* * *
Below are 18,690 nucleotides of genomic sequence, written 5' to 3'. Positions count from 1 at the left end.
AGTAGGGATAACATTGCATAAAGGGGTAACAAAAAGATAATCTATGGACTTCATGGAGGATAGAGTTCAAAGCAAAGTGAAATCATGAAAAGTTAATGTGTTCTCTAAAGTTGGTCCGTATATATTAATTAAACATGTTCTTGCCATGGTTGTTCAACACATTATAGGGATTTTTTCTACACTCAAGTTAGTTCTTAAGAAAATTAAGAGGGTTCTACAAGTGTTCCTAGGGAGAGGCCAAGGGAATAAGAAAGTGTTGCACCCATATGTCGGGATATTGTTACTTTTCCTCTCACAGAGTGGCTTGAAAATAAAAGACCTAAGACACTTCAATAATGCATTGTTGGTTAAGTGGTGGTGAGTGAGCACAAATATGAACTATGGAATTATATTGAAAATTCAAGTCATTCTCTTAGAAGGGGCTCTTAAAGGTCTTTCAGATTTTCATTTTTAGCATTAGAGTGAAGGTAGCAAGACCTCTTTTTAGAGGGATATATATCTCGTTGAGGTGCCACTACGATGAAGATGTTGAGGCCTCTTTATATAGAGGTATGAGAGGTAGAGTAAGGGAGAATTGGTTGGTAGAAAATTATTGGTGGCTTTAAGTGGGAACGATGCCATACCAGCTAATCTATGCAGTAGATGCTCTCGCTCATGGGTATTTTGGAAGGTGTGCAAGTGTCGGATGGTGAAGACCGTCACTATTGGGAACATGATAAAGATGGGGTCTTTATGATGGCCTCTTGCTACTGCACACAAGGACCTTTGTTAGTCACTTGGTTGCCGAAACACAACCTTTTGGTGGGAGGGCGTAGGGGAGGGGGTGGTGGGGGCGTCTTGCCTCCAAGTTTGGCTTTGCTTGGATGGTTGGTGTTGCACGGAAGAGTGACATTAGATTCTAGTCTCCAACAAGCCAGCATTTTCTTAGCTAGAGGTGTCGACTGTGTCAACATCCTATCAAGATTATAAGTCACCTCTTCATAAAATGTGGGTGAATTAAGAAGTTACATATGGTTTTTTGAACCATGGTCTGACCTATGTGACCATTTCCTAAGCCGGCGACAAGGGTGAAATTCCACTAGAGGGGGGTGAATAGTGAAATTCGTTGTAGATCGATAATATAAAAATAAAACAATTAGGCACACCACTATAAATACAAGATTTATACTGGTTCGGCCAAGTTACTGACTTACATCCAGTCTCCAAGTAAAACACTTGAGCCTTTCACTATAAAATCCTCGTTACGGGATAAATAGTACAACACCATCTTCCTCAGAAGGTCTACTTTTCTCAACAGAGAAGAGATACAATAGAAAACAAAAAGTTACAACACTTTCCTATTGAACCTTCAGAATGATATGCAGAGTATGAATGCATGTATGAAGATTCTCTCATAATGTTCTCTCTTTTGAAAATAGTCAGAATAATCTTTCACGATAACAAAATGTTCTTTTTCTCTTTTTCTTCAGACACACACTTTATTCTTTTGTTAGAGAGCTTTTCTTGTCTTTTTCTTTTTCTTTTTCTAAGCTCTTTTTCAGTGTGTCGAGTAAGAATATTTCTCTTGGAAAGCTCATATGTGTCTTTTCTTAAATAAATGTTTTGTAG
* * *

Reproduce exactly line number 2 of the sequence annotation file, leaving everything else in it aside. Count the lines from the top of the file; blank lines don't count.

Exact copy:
AGTAGGGATAACATTGCATAAAGGGGTAACAAAAAGATAATCTATGGACTTCATGGAGGATAGAGTTCAAAGCAAAGTGAAATCATGAAAAGTTAATGTGTTCTCTAAAGTTGGTCCGTATATATTAATTAAACATGTTCTTGCCATGGTTGTTCAACACATTATAGGGATTTTTTCTACACTCAAGTTAGTTCTTAAGAAAATTAAGAGGGTTCTACAAGTGTTCCTAGGGAGAGGCCAAGGGAATAAGAAAGTGTTGCACCCATATGTCGGGATATTGTTACTTTTCCTCTCACAGAGTGGCTTGAAAATAAAAGACCTAAGACACTTCAATAATGCATTGTTGGTTAAGTGGTGGTGAGTGAGCACAAATATGAACTATGGAATTATATTGAAAATTCAAGTCATTCTCTTAGAAGGGGCTCTTAAAGGTCTTTCAGATTTTCATTTTTAGCATTAGAGTGAAGGTAGCAAGACCTCTTTTTAGAGGGATATATATCTCGTTGAGGTGCCACTACGATGAAGATGTTGAGGCCTCTTTATATAGAGGTATGAGAGGTAGAGTAAGGGAGAATTGGTTGGTAGAAAATTATTGGTGGCTTTAAGTGGGAACGATGCCATACCAGCTAATCTATGCAGTAGATGCTCTCGCTCATGGGTATTTTGGAAGGTGTGCAAGTGTCGGATGGTGAAGACCGTCACTATTGGGAACATGATAAAGATGGGGTCTTTATGATGGCCTCTTGCTACTGCACACAAGGACCTTTGTTAGTCACTTGGTTGCCGAAACACAACCTTTTGGTGGGAGGGCGTAGGGGAGGGGGTGGTGGGGGCGTCTTGCCTCCAAGTTTGGCTTTGCTTGGATGGTTGGTGTTGCACGGAAGAGTGACATTAGATTCTAGTCTCCAACAAGCCAGCATTTTCTTAGCTAGAGGTGTCGACTGTGTCAACATCCTATCAAGATTATAAGTCACCTCTTCATAAAATGTGGGTGAATTAAGAAGTTACATATGGTTTTTTGAACCATGGTCTGACCTATGTGACCATTTCCTAAGCCGGCGACAAGGGTGAAATTCCACTAGAGGGGGGTGAATAGTGAAATTCGTTGTAGATCGATAATATAAAAATAAAACAATTAGGCACACCACTATAAATACAAGATTTATACTGGTTCGGCCAAGTTACTGACTTACATCCAGTCTCCAAGTAAAACACTTGAGCCTTTCACTATAAAATCCTCGTTACGGGATAAATAGTACAACACCATCTTCCTCAGAAGGTCTACTTTTCTCAACAGAGAAGAGATACAATAGAAAACAAAAAGTTACAACACTTTCCTATTGAACCTTCAGAATGATATGCAGAGTATGAATGCATGTATGAAGATTCTCTCATAATGTTCTCTCTTTTGAAAATAGTCAGAATAATCTTTCACGATAACAAAATGTTCTTTTTCTCTTTTTCTTCAGACACACACTTTATTCTTTTGTTAGAGAGCTTTTCTTGTCTTTTTCTTTTTCTTTTTCTAAGCTCTTTTTCAGTGTGTCGAGTAAGAATATTTCTCTTGGAAAGCTCATATGTGTCTTTTCTTAAATAAATGTTTTGTAG